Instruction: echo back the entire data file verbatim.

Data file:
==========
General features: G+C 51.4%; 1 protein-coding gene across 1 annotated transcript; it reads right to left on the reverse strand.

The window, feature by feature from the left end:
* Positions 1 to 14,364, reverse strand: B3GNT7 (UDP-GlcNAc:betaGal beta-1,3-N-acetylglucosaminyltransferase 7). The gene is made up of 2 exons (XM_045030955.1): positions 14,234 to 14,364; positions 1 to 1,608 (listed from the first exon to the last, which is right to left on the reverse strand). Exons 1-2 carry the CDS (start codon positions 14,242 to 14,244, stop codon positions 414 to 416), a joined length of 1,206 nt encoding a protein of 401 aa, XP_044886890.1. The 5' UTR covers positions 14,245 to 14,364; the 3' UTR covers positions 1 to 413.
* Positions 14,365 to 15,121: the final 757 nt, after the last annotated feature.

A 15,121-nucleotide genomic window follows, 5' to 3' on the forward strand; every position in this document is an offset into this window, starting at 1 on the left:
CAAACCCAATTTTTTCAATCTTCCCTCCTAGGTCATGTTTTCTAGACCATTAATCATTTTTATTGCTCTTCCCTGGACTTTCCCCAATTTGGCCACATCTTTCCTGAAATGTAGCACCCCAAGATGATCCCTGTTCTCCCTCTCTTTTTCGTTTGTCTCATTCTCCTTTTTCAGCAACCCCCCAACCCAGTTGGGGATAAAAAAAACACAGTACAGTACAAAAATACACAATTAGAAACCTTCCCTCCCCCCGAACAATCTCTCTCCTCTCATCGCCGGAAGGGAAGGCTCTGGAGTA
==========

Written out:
General features: G+C 51.4%; 1 protein-coding gene across 1 annotated transcript; it reads right to left on the reverse strand.

The window, feature by feature from the left end:
* Positions 1 to 14,364, reverse strand: B3GNT7 (UDP-GlcNAc:betaGal beta-1,3-N-acetylglucosaminyltransferase 7). The gene is made up of 2 exons (XM_045030955.1): positions 14,234 to 14,364; positions 1 to 1,608 (listed from the first exon to the last, which is right to left on the reverse strand). Exons 1-2 carry the CDS (start codon positions 14,242 to 14,244, stop codon positions 414 to 416), a joined length of 1,206 nt encoding a protein of 401 aa, XP_044886890.1. The 5' UTR covers positions 14,245 to 14,364; the 3' UTR covers positions 1 to 413.
* Positions 14,365 to 15,121: the final 757 nt, after the last annotated feature.

A 15,121-nucleotide genomic window follows, 5' to 3' on the forward strand; every position in this document is an offset into this window, starting at 1 on the left:
CAAACCCAATTTTTTCAATCTTCCCTCCTAGGTCATGTTTTCTAGACCATTAATCATTTTTATTGCTCTTCCCTGGACTTTCCCCAATTTGGCCACATCTTTCCTGAAATGTAGCACCCCAAGATGATCCCTGTTCTCCCTCTCTTTTTCGTTTGTCTCATTCTCCTTTTTCAGCAACCCCCCAACCCAGTTGGGGATAAAAAAAACACAGTACAGTACAAAAATACACAATTAGAAACCTTCCCTCCCCCCGAACAATCTCTCTCCTCTCATCGCCGGAAGGGAAGGCTCTGGAGTA